in the Atlas mountains, and eaten heaping mounds of delicious couscous
and tajine.

I plan on heading home on Thursday, the 19th-- well in time for
Thanksgiving turkey and the Lions on tv;). From there, I'll be in the
Boston area for a few weeks until heading down to Greensboro, NC, to
be closer to my fiançée, René. More on this soon.

We are thus nearing the end of our "Andrew in Africa" emails! Thanks
for reading and for being interested in what's happening halfway
across the world.

Much love,

Tuesday, October 20, 2009

Peace Corps Guinea Program Suspended

Greetings friends,

There's no quick and easy way to put this, so I'll be simple and direct: The Peace Corps Guinea program was suspended over the weekend. PC/Washington administration met to discuss the situation and decided to suspend the program indefinitely due to the lack of security in the country. This was announced to us yesterday morning and since then we have all been thrust forcefully into scramble-mode as we fill out paperwork, take medical tests, complete language and technical interviews, figure out our next life steps (transfer, go home and re-enroll later, travel, stay in Mali, etc), and try and find some closure in the midst of the confusion.

My bare-bones personal itinerary is starting to look like this:
Next week: try to smuggle my way back to Guinea to say goodbye to my village and get my stuff.
Two weeks from now: Bush taxi back to Bamako and fly to Morocco to get a taste of N. Africa (anybody have info on Roland and Beth Lefebvre's whereabouts?)
Three weeks from now (ish): Head back to the States to be home for Thanksgiving.

Sorry if that's scatter-brained but I feel scatter-brained right now... I am comforted by the thought of returning to my village to say goodbyes and get some personal closure, so that has softened the emotional blow. Thanks for keeping up with what's happening and keep Guinea in your thoughts and prayers.

Thanks, much love,

Wednesday, October 14, 2009

Guinea update: More tension and the waiting game

Hello all,

Sitting here typing in the sweltering heat of a sticky Malian evening is all the reminder I need that I am NOT in Guinea anymore.

Many of you have asked about the continuing situation in Guinea and what exactly all of us Peace Corps Volunteers are doing now that the program has been evacuated.

For the moment, we are playing the waiting game. Peace Corps Guinea-- 93 Volunteers and dozens of Guinean support staff-- left the country last week in a "consolidation" movement that went smoothly. As I wrote in my last email, I was in Ghana at the time, taking the LSATs and spending time with my fiançée, René. After some wrestling with what exactly to do with us, Peace Corps bought us plane tickets to Mali and flew us here last Friday. I, unfortunately, had to say goodbye to René and cut short our previously-planned trip to Guinea to visit my village and see what my life was like there. Huge bummer.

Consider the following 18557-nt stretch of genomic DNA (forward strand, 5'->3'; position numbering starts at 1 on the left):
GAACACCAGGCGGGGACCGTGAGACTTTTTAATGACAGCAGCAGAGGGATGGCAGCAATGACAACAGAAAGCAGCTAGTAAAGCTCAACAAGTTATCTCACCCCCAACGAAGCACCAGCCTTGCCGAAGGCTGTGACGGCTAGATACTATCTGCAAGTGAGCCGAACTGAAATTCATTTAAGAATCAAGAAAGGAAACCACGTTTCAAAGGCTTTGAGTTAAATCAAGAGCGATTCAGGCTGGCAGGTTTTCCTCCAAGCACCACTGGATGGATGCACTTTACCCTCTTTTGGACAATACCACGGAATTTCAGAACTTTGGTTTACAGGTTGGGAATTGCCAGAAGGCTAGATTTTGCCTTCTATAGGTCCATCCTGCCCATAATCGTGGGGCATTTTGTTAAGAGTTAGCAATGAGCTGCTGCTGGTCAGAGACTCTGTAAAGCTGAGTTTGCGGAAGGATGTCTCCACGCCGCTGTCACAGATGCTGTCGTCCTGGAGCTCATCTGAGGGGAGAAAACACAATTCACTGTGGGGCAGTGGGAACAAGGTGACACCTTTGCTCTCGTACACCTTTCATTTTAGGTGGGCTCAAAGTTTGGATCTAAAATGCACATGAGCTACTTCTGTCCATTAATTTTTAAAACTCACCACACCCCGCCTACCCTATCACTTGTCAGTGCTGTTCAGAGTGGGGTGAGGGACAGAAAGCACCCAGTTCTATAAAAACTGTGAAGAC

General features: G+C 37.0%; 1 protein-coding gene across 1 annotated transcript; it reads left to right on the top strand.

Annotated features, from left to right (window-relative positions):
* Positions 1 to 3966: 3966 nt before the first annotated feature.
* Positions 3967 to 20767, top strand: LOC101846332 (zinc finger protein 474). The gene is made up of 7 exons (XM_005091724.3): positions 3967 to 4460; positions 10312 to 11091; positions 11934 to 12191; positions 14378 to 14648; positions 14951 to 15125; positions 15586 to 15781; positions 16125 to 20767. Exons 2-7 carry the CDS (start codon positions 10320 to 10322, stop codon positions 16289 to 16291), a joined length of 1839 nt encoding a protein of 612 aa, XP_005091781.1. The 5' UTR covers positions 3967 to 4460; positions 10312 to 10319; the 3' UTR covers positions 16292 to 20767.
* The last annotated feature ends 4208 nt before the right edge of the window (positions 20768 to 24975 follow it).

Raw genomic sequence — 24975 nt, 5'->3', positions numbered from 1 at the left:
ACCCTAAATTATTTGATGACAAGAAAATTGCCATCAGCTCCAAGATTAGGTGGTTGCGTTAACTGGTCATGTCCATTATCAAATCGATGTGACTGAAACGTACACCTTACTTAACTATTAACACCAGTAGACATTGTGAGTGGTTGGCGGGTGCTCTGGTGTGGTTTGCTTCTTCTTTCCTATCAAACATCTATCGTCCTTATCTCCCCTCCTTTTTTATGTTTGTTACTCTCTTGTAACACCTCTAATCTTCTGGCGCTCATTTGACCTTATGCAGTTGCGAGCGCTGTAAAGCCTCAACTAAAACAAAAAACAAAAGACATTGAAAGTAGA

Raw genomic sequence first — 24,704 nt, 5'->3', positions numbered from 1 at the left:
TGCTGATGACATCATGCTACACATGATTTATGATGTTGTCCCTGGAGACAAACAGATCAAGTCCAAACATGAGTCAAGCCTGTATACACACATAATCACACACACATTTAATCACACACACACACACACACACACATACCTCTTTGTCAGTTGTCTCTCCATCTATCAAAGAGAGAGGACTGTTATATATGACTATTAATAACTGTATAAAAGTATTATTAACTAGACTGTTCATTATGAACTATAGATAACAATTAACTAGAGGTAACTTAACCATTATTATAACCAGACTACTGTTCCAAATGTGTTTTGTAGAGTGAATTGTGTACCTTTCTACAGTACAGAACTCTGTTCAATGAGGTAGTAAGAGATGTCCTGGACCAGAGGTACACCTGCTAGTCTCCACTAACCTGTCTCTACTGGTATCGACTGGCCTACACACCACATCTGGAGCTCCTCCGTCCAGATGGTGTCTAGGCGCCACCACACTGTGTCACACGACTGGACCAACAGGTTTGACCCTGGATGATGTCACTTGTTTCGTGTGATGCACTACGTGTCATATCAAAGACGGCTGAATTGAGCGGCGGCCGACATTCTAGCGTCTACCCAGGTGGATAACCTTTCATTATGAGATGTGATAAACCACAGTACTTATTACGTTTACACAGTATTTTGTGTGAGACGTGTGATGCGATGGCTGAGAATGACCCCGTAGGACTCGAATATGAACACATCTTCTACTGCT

For the moment, all 93 of us are hanging out here at the PC/Mali training compound outside of Bamako. We are being spoiled-- free meals, toilet paper, running water, and a daily per diem have all been very welcome. Our official stance now is to wait and see how the political situation plays out in Guinea to see whether or not it will be possible for us to return to the country. As many of you may know, the country has been run by an interim military government following a bloodless coup d'etat last December. While initially hopeful for some real political change and an end to the rampant corruption killing the country, the Guinean people have become more and more disillusioned with the interim president, Moussa Dadis Camara.

This came to a head on Sept. 28th, when participants in an opposition rally in the national stadium in Conakry were gunned down by the military and women were raped and abused in broad daylight. These despicable, evil acts have been roundly condemned by the US, the UN, the EU, and ECOWAS, yet Dadis and his entourage have failed to take full responsibility for the actions of the military that they, in theory, command. This is extremely troubling.

Even more troubling is the news that came yesterday that China, despite calls for sanctions and political pressure from the international community, has gone ahead and signed a 7 billion dollar mineral and oil contract in a bid for Guinea's vast untapped natural resources. If indeed Dadis turns out to want to hold on to power and continues his current behavior-- reneging on his promise not to run as a candidate in the upcoming presidential election, continuing to consolidate government power in the hands of a military elite, ranting on national television about the dishonesty of former Guinean leaders and the need for the West to treat him more "respectfully"--this fat Chinese check will give him all the capital he needs to hold on to power regardless of what the international community thinks.